Most of the news coverage emanating from MLB’s General Managers meetings in Orlando has centered on proposals for adding more teams to the playoffs, but another very significant topic has gone relatively unnoticed: expanding the Rule IV amateur draft to include international players like those from the Dominican Republic.
As I suggested back in April, the Rule IV draft is as responsible for the decline in domestic talent as any other development in the sport. Not only do the restrictive bonds of the draft make playing baseball less appealing to American athletes, but it also significantly reduces the incentive for major league teams to cultivate young talent. The simple response to leveling the playing field between American and international athletes has been to propose extending the scope of Rule IV requirements. Instead, baseball should not only resist such a change, but go even further and eliminate the Rule IV draft altogether.
In yesterday’s New York Times, Michael S. Schmidt wrote an interesting article about a growing investment opportunity in the Dominican Republic: young baseball players. Basically, individual investors (including professionals from across a wide spectrum of industries, including finance, politics, diplomacy and even major league baseball) have been establishing baseball academies in the Dominican Republic (video of one such establishment is presented below), much like major league teams have been doing for almost 30 years.
Schmidt’s reporting includes obligatory concern from MLB in the voice of Sandy Alderson, who before taking over as the Mets GM was in charge of overseeing baseball’s operations in the Dominican Republic, but the response seems rather transparent. After all, if private academies uncover players, it prevents major league teams from building an early relationship that can often lead to a favorable contract. Besides, the reason Sandy Alderson was working in the Dominican Republic was because major league baseball wasn’t exactly conducting itself in the most upstanding manner.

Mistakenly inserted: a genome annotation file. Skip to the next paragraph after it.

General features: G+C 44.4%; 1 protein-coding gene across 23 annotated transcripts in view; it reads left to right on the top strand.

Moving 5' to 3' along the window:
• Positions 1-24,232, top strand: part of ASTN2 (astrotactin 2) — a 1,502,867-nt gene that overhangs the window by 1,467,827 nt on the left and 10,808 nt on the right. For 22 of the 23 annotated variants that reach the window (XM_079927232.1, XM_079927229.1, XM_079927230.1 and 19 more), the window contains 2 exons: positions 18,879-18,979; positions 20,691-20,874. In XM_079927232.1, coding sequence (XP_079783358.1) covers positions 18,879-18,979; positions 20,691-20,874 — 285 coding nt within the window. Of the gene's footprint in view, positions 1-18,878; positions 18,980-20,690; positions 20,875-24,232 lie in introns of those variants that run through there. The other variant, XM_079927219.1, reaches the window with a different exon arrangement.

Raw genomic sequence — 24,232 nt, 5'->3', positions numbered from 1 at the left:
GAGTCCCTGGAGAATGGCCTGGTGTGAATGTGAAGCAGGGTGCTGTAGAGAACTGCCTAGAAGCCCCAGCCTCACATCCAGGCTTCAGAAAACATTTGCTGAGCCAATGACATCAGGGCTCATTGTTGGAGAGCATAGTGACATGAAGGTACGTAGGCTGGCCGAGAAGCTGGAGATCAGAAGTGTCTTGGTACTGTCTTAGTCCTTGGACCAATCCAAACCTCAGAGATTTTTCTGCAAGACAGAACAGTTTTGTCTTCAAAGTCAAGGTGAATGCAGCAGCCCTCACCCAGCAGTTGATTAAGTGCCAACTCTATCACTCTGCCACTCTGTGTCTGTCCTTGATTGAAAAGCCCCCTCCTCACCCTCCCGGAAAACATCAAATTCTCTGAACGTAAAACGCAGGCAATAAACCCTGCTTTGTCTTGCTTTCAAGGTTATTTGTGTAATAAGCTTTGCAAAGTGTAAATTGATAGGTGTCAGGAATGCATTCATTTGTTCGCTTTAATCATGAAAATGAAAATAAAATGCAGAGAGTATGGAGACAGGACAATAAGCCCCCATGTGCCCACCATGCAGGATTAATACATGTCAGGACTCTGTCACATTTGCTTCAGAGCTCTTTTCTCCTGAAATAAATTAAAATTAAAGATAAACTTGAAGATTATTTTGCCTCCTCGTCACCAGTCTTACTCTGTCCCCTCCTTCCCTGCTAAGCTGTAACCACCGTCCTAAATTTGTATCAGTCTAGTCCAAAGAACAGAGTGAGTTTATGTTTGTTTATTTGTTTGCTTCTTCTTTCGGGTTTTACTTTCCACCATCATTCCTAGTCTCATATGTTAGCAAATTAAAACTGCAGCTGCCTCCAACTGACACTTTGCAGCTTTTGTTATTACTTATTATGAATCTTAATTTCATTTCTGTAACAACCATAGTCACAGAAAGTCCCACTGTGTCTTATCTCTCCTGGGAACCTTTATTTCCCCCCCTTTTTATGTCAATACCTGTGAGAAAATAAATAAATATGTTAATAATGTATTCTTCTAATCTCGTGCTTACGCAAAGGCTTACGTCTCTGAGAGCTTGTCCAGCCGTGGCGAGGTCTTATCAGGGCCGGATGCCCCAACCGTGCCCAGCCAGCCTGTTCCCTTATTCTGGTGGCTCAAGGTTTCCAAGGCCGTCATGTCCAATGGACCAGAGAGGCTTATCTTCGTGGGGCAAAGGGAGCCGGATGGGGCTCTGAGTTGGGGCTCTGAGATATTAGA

Also included in the report were objections from Indiana University professor David P. Fidler, who stated that the academies, which turn a profit by taking a percentage of bonuses given to their players, were basically “selling children”. Of course, that notion is absurd. The academies aren’t selling children. Instead, they are selling the talent that the academies helped develop. Again, it really isn’t any different from what the clubs have been doing for years. The only difference is the players now have an advocate with a direct incentive to negotiate as large a contract as possible.
Make no mistake about it. Not every academy is going to be reputable. Some players will likely be exploited. However, that’s always been the case. Ultimately, the number of opportunities provided to those without comparable alternatives well outweighs the potential for harm.
Coming full circle, one wonders if the impetus to expand the Rule IV draft stems from baseball’s desire to nip these private academies in the bud. If they aren’t able to negotiate large free agent bonuses, the economics of their business model becomes less compelling. In addition, the major league clubs would longer have to worry about bidding against each other for high profile talent. Instead, they could simply draft the international player and then exert the tremendous force of the reserve rules upon them. No longer free agents, how many young, impoverished players from Latin American will be able, much less willing, to sit out a year if they aren’t happy with the contract being offered?
Hopefully, the player’s union does not abandon their international brethren. Even though the current system does put American-born players at a disadvantage, evening the playing field shouldn’t be about two wrongs making a right. Instead, the MLBPA should be pushing for abolition of the draft altogether. Just think about how much private and team investment would take place in U.S. cities if there was economic advantage to finding and developing talent at such an early age.
The best way to reinvigorate the American athlete’s participation in baseball is to remove the restrictions. Unfortunately, that isn’t likely to happen. Hopefully, baseball doesn’t compound its mistake at home by making the same one all around the world.